At the heart of the US – Middle East relations is a security versus democracy problem. This problem is caused by a “conflict of interests”. In the short to medium terms the US requires stability to secure the free flow of oil and gas into the world energy market, the movement and protection of military and commercial traffic through the Suez Canal, commercial business contracts, the security of regional allies such as Israel, and cooperation on military, intelligence, counter-terrorism and counter-proliferation issues. At the same time, the virtues of promoting democracy in the region are at least at the rhetorical level well espoused. Not only is promoting democracy seen as an extension of US values, but also as a contribution to a wider democratic peace that many believe will deliver greater international security, peace and prosperity. Immediate security concerns draw the US towards requiring cooperation and stability, whilst promoting democracy creates direct confrontations, stymies cooperation and can create instability. The conflict of interests problem stood as the fundamental problem faced by policymakers before the Arab Awakening, and this remains the case even as a much more fluid and complex policy-context has emerged. It is little wonder, therefore, that the US have ineffectively ebbed backwards and forwards in their democracy promotion strategies even as wide spread populist movements have generated new levels of instability that stretch from the Atlantic Ocean through the Arabian Sea. Given this context, the current US position is to act as a bystander in events and revert towards favouring its core strategic interests in the region. President Obama made this clear in his speech to the UN General Assembly last month, and this was followed up by Susan Rice arguing that the administration wanted a less involved policy in the Middle East as it “pivots” to Asia. Rice’s policy review, which was conducted almost exclusively by the White House, tells us that the current administration is putting a high value on restoring its relationships with Egypt, Saudi Arabia and Israel as it sees these countries as a fundamental part of its security strategy in the region. The problem is that this may well be because the current administration is struggling to come to terms with the changing Middle East and the manner in which the geo-political and geo-strategic landscape is changing. The current administration is trying to be pragmatic, but failing to really grasp how the region is changing.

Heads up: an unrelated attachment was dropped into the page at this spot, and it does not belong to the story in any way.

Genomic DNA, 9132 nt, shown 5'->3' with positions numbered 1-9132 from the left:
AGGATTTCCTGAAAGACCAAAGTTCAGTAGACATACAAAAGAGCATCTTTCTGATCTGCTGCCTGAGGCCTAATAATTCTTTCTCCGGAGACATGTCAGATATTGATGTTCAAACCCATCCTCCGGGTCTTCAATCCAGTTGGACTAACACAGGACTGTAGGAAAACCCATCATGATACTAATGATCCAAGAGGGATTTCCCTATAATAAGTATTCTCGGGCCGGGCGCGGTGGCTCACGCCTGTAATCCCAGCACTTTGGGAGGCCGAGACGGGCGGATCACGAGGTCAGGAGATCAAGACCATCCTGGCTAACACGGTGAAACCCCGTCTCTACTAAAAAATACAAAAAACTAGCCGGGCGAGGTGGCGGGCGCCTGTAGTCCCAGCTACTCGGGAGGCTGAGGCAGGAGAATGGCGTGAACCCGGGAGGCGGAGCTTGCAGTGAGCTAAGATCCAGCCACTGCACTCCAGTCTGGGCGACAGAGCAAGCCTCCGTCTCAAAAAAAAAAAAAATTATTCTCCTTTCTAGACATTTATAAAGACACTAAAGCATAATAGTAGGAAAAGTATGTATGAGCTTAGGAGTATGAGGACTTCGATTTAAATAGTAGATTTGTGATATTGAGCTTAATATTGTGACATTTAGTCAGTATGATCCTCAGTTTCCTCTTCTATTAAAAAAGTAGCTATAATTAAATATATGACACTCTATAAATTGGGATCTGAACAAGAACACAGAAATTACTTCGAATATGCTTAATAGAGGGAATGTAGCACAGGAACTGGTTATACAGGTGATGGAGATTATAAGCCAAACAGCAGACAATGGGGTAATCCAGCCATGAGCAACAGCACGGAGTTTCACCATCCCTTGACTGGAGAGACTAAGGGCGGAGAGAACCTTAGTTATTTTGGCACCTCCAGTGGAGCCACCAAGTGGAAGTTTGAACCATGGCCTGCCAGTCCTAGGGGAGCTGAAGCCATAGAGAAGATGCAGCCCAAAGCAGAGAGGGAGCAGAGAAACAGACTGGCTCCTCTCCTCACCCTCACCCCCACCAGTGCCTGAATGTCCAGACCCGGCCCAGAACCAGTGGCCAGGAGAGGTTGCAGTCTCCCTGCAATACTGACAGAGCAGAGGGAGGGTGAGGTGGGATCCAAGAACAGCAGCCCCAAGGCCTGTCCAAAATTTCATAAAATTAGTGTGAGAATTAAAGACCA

2.And how effective do you think Kerry’s mideast trip will be?
This is a busy week for the Middle East, with some important milestones. We have already seen that Secretary Kerry is attempting to close the rift between Washington and Cairo, on the eve of the Morsi trial. But hopefully there will be some movement on Syria on Tuesday, followed by movement on Iran on Wednesday. Geneva is becoming a very busy place since the onset of the Arab Spring. Thursday sees a continuation of Kerry’s tour, which by now it is clear should be called “the security and stability” tour.
Morsi faces judiciary
Islamists were planning huge protests at the scheduled start in Cairo of the trial of Egypt’s ousted president, Mohammed Morsi, on charges of inciting the murder of protesters. About 20,000 police officers and soldiers will stand guard. — The trail has now been adjourned until January 2014.
Meeting on Syria